Mali: Sahel Journey
Bicycle Africa / Ibike Tours


Dispatch 10 - Djiguibombo

  Bicycling past Dogon village, Mali

The focus of the day was to explore the Bandiagara escarpment. This is the section of Dogon Country that is most written up in the guidebooks. A couple centuries ago the Dogon took refuge in the cliffs to protect themselves from attacks by other ethnic groups. It is suppose to be the "heart" of Dogon Country, though I am not sure that where we had spent the last couple of days wasn't more the heart. The area along the escarpment seemed to be so tourist-savvy and culturally corrupted that it has lost its heart.

Outside of Bandiagara, our handlers (a.k.a. guide) made sure we paid additional 1000 CFA per person fees when we passed through Djiguibombo, Koni Kombole, Telli and Ende. It didn't matter whether we actually went into the village itself; passing by was sufficient to trigger the fee. In most instances the fees we given to guide and we never were able to determine whether the village actually received the money. [According to the tourism official we met later, they money probably never got to the "village" because these fees aren't legitimate.] Talk about feeling like a mobile ATM machine.

irrigating onion crop with pump, Dogon country, Malipower pump irrigating onion crop, Dogon MaliA lot of this section of Dogon country seems to be bed-rock.  Anyplace that has the slightest amount of soil associated with it is planted in millet. Fulani cattle graze on the stubble of the harvested fields. If the soil is deep enough to till, there might be peanuts and wind-rows of hibiscus.  The most intense agriculture is around the largest water holes, where the dominate crop is onions.  It is noteworthy that in the second half of the first decade of the century, development projects started providing power pumps to help with the irrigation.  Gone are the scenes of the farmer walking to the water hole to fill two calabash and then walking through the garden broadcasting water until the calabash are empty and which point he need to walk back to the water source.  And so it went.  With the increase efficiency more land in under onion cultivation. I am not sure that there is food security in onions but the must be good money to be made.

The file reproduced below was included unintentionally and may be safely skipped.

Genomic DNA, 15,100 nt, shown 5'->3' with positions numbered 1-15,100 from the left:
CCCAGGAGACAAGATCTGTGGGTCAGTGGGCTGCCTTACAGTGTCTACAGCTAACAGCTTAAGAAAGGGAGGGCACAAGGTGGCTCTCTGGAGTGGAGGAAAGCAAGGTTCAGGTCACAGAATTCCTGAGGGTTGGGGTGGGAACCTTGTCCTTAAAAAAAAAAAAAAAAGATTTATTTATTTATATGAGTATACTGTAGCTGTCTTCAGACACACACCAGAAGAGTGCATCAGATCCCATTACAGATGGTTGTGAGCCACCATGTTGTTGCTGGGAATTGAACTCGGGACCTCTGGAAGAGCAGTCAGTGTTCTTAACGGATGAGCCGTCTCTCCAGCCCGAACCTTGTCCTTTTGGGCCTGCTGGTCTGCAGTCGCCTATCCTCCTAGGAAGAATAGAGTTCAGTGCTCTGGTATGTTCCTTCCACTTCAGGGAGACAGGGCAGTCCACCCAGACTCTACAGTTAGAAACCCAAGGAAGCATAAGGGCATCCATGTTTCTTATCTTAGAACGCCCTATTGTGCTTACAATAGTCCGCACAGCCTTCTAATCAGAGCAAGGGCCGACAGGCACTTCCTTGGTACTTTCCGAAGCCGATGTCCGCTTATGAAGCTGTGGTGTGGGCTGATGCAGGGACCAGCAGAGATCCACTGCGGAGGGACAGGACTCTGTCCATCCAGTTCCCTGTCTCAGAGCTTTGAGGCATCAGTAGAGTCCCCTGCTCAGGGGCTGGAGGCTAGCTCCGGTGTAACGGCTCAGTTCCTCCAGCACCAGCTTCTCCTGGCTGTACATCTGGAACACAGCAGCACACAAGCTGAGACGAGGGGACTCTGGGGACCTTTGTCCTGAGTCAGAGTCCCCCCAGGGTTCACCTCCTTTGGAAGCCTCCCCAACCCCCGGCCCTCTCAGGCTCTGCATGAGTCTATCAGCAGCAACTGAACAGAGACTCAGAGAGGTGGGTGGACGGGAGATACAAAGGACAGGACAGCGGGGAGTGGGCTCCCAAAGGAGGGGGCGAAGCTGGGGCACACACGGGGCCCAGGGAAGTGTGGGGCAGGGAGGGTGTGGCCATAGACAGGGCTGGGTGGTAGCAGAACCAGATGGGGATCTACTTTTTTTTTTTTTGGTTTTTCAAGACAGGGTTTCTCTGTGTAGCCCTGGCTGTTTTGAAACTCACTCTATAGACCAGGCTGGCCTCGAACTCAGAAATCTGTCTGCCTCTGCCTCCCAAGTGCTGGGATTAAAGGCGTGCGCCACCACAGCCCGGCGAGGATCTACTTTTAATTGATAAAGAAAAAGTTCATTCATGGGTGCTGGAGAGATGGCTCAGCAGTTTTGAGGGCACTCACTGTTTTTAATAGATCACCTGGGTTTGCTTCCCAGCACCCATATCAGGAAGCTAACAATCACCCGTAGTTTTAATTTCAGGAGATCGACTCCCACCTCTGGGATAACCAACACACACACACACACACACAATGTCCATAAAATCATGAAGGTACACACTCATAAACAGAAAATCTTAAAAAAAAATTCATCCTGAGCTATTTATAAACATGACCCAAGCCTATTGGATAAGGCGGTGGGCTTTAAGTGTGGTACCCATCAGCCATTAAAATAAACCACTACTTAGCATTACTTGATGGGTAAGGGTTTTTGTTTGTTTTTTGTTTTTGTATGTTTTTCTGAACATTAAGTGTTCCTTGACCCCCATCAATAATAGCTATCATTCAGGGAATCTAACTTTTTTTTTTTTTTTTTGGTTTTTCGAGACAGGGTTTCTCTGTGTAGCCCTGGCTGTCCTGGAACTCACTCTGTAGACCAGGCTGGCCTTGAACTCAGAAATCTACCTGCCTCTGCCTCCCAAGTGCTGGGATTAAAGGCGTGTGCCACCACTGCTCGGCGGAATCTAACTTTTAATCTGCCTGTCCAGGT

The ride along and over the escarpment provides some of the most beautiful vistas and scenes of the tour so far:Road down Bandiagara escarpment

After we parked the bikes we walk in the "heart" of Dogon country, pausing multiple times to take in the extraordinary views. The villages on the face of the cliffs are all abandon now, but they are still a remarkable sight. And from the old villages you can look down onto the new villages which is it own unique perspective. Among these locations mosques, meeting places, traditional religion relics and sacred sites. In all of the village above and below the cliff are the signature, square, clay granaries, with the thatched peaked roofs of the Dogon people. Depending upon what material was in most abundance, houses, kitchens and storage buildings were constructed of stone or clay. Regardless, all of the villages had a compactness, coziness and human scale to them that creates a very nice and picturesque aesthetic.

If they could vote President Obama could
take Dogon Country.

Nice map of the escarpment but
farsightedly inaccurate.



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